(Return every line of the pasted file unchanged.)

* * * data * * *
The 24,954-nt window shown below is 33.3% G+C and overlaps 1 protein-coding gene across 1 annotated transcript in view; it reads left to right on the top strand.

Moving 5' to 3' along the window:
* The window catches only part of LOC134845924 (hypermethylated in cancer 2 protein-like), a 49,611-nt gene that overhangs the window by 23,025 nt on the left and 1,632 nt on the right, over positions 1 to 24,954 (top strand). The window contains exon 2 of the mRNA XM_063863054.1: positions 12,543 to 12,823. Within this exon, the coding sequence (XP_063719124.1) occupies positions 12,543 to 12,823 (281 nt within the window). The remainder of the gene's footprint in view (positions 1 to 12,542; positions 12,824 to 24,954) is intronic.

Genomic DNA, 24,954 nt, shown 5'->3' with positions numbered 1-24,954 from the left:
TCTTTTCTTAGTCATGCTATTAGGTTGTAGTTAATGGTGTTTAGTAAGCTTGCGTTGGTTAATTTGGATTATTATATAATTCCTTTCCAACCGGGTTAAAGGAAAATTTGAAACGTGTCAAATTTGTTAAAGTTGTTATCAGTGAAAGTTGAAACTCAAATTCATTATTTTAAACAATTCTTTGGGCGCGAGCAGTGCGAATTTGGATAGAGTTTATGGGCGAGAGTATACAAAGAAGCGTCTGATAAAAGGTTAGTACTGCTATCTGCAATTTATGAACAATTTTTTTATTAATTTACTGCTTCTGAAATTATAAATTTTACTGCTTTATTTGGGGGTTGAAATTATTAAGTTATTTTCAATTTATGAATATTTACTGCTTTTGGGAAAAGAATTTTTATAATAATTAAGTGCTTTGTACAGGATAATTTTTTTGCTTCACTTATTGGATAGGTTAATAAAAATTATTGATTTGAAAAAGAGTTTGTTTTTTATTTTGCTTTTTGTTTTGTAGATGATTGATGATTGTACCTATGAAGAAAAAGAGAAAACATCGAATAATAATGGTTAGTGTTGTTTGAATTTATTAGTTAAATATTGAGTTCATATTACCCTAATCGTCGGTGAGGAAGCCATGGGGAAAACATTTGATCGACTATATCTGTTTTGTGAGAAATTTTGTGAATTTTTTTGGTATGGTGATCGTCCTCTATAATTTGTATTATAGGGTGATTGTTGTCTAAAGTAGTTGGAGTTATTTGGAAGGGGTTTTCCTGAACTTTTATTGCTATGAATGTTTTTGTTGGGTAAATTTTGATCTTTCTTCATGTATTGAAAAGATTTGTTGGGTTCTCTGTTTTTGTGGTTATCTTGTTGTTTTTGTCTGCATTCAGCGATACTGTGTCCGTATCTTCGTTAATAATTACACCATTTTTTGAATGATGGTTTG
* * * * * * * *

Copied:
The 24,954-nt window shown below is 33.3% G+C and overlaps 1 protein-coding gene across 1 annotated transcript in view; it reads left to right on the top strand.

Moving 5' to 3' along the window:
* The window catches only part of LOC134845924 (hypermethylated in cancer 2 protein-like), a 49,611-nt gene that overhangs the window by 23,025 nt on the left and 1,632 nt on the right, over positions 1 to 24,954 (top strand). The window contains exon 2 of the mRNA XM_063863054.1: positions 12,543 to 12,823. Within this exon, the coding sequence (XP_063719124.1) occupies positions 12,543 to 12,823 (281 nt within the window). The remainder of the gene's footprint in view (positions 1 to 12,542; positions 12,824 to 24,954) is intronic.

Genomic DNA, 24,954 nt, shown 5'->3' with positions numbered 1-24,954 from the left:
TCTTTTCTTAGTCATGCTATTAGGTTGTAGTTAATGGTGTTTAGTAAGCTTGCGTTGGTTAATTTGGATTATTATATAATTCCTTTCCAACCGGGTTAAAGGAAAATTTGAAACGTGTCAAATTTGTTAAAGTTGTTATCAGTGAAAGTTGAAACTCAAATTCATTATTTTAAACAATTCTTTGGGCGCGAGCAGTGCGAATTTGGATAGAGTTTATGGGCGAGAGTATACAAAGAAGCGTCTGATAAAAGGTTAGTACTGCTATCTGCAATTTATGAACAATTTTTTTATTAATTTACTGCTTCTGAAATTATAAATTTTACTGCTTTATTTGGGGGTTGAAATTATTAAGTTATTTTCAATTTATGAATATTTACTGCTTTTGGGAAAAGAATTTTTATAATAATTAAGTGCTTTGTACAGGATAATTTTTTTGCTTCACTTATTGGATAGGTTAATAAAAATTATTGATTTGAAAAAGAGTTTGTTTTTTATTTTGCTTTTTGTTTTGTAGATGATTGATGATTGTACCTATGAAGAAAAAGAGAAAACATCGAATAATAATGGTTAGTGTTGTTTGAATTTATTAGTTAAATATTGAGTTCATATTACCCTAATCGTCGGTGAGGAAGCCATGGGGAAAACATTTGATCGACTATATCTGTTTTGTGAGAAATTTTGTGAATTTTTTTGGTATGGTGATCGTCCTCTATAATTTGTATTATAGGGTGATTGTTGTCTAAAGTAGTTGGAGTTATTTGGAAGGGGTTTTCCTGAACTTTTATTGCTATGAATGTTTTTGTTGGGTAAATTTTGATCTTTCTTCATGTATTGAAAAGATTTGTTGGGTTCTCTGTTTTTGTGGTTATCTTGTTGTTTTTGTCTGCATTCAGCGATACTGTGTCCGTATCTTCGTTAATAATTACACCATTTTTTGAATGATGGTTTG